Walter Hammond, perhaps England’s greatest batsman, died aged just 62 on July 1, 1965. Fittingly, his Wisden obituary was written by one of the giants of cricket writing.
When the news came in early July of the death of W. R. Hammond, cricketers everywhere mourned a loss and adornment to the game. He had just passed his 62nd birthday and had not played in the public eye for nearly a couple of decades, yet with his end a light and a glow on cricket seemed to go out. Boys who had never seen him said, “Poor Wally”; they had heard of his prowess and personality and, for once in a while, youth of the present was not sceptical of the doings of a past master.
“Wally” indeed was cricket in excelsis. You had merely to see him walk from the pavilion on the way to the wicket to bat, a blue handkerchief peeping out of his right hip pocket. Square of shoulder, arms of obvious strength, a beautifully balanced physique, though often he looked so weighty that his sudden agility in the slips always stirred onlookers and the batsmen to surprise.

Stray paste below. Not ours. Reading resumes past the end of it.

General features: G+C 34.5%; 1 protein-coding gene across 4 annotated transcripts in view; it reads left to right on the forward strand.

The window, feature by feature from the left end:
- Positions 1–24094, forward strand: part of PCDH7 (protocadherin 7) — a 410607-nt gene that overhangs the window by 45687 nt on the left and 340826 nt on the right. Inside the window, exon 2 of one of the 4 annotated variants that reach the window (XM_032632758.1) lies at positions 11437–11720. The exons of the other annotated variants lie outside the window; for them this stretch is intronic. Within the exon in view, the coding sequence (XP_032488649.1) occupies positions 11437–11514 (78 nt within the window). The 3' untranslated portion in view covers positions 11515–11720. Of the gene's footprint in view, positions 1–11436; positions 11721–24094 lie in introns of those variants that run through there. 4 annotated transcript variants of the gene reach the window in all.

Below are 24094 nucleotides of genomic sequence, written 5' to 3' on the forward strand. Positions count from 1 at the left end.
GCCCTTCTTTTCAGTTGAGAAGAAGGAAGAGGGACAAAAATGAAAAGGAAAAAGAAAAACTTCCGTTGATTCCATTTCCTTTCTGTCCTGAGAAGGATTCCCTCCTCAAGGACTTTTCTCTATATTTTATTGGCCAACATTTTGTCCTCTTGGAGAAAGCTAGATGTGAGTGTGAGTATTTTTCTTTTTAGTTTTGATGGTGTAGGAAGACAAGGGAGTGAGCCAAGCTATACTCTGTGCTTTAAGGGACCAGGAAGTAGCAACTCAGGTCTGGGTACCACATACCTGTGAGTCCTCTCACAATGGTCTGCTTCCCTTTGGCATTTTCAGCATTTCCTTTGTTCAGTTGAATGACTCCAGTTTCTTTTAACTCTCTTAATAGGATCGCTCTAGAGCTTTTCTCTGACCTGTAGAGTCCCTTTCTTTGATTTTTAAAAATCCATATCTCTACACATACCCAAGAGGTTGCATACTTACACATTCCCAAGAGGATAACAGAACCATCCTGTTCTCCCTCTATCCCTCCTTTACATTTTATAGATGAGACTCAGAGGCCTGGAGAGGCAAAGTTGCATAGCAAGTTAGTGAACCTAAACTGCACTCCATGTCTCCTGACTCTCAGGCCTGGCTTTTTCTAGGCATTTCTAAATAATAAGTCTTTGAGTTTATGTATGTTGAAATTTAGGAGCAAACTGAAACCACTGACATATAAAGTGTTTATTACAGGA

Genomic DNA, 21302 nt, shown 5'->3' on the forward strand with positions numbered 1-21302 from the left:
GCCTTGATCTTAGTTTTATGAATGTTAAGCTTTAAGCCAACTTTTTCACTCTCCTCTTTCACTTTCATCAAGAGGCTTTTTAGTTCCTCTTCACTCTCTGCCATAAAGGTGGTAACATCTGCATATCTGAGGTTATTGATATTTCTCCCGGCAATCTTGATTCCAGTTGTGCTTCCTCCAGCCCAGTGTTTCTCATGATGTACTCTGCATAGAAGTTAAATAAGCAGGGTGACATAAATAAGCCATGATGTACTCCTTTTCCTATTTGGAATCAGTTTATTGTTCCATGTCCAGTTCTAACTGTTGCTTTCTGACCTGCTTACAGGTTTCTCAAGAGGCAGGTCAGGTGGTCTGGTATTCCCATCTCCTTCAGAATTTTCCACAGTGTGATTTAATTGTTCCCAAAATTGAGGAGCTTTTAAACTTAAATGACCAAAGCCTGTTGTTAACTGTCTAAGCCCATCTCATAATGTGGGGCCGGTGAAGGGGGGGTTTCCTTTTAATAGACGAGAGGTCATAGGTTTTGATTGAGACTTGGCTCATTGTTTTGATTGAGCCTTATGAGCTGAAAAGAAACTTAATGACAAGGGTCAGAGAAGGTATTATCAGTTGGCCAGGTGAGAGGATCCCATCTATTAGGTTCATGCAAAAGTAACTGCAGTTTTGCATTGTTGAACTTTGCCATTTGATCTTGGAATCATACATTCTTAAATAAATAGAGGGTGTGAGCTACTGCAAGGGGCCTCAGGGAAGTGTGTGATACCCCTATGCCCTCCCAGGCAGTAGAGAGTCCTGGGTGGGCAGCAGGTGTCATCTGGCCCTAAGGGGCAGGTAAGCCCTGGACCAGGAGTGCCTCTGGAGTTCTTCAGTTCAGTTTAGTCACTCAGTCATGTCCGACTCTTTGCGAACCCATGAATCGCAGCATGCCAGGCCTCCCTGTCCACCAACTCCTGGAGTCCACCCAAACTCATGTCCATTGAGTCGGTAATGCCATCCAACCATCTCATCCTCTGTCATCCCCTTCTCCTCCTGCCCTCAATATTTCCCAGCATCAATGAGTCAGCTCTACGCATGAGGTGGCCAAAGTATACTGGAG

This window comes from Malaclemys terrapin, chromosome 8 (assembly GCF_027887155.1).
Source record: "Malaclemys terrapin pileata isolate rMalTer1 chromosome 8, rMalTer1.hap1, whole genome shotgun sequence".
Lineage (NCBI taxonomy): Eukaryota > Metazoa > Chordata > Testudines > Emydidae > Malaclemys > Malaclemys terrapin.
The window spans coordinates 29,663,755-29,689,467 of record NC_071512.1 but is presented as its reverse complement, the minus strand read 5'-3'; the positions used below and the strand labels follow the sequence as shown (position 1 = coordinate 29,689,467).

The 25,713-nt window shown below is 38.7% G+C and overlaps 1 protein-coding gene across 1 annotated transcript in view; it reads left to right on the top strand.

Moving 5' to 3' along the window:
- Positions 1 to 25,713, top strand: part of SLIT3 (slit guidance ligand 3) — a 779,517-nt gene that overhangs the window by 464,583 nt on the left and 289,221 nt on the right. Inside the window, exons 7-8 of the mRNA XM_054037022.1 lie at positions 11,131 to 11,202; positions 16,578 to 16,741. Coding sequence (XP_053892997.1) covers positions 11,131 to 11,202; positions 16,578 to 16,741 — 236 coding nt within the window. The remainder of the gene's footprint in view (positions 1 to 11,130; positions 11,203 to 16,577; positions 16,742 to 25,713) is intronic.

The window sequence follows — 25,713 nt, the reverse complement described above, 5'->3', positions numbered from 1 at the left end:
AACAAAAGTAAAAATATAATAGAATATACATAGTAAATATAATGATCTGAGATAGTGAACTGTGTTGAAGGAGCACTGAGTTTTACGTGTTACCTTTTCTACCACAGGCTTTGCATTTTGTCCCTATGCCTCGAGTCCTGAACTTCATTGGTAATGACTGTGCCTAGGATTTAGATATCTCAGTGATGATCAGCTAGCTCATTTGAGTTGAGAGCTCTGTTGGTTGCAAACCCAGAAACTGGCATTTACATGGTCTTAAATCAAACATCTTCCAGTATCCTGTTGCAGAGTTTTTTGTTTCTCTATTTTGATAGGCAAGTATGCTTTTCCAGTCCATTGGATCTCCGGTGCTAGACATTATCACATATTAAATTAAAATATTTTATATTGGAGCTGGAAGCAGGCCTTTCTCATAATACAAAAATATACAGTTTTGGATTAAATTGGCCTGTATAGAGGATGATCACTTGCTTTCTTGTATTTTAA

At Lord’s in 1938, England won the toss versus Australia. In next to no time the fierce fast bowling of McCormick overwhelmed Hutton, Barnett and Edrich for 31. Then we saw the most memorable of all Wally’s walks from the pavilion to the crease, a calm unhurried progress, with his jaw so firmly set that somebody in the Long Room whispered, “My God, he’s going to score a century.”